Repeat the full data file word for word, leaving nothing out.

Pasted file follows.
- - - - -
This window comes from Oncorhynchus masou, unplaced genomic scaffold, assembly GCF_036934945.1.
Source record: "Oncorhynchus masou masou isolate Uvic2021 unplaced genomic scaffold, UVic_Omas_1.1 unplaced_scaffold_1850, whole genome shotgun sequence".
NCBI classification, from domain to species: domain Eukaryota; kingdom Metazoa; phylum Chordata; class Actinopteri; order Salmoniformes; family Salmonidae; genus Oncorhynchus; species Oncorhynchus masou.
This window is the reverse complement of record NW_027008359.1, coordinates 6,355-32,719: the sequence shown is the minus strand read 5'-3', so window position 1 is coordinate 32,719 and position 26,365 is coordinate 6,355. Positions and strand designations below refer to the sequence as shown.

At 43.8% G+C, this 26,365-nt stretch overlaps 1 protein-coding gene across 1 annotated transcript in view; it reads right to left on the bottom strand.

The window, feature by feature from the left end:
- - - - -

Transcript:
This window comes from Oncorhynchus masou, unplaced genomic scaffold, assembly GCF_036934945.1.
Source record: "Oncorhynchus masou masou isolate Uvic2021 unplaced genomic scaffold, UVic_Omas_1.1 unplaced_scaffold_1850, whole genome shotgun sequence".
NCBI classification, from domain to species: domain Eukaryota; kingdom Metazoa; phylum Chordata; class Actinopteri; order Salmoniformes; family Salmonidae; genus Oncorhynchus; species Oncorhynchus masou.
This window is the reverse complement of record NW_027008359.1, coordinates 6,355-32,719: the sequence shown is the minus strand read 5'-3', so window position 1 is coordinate 32,719 and position 26,365 is coordinate 6,355. Positions and strand designations below refer to the sequence as shown.

At 43.8% G+C, this 26,365-nt stretch overlaps 1 protein-coding gene across 1 annotated transcript in view; it reads right to left on the bottom strand.

The window, feature by feature from the left end: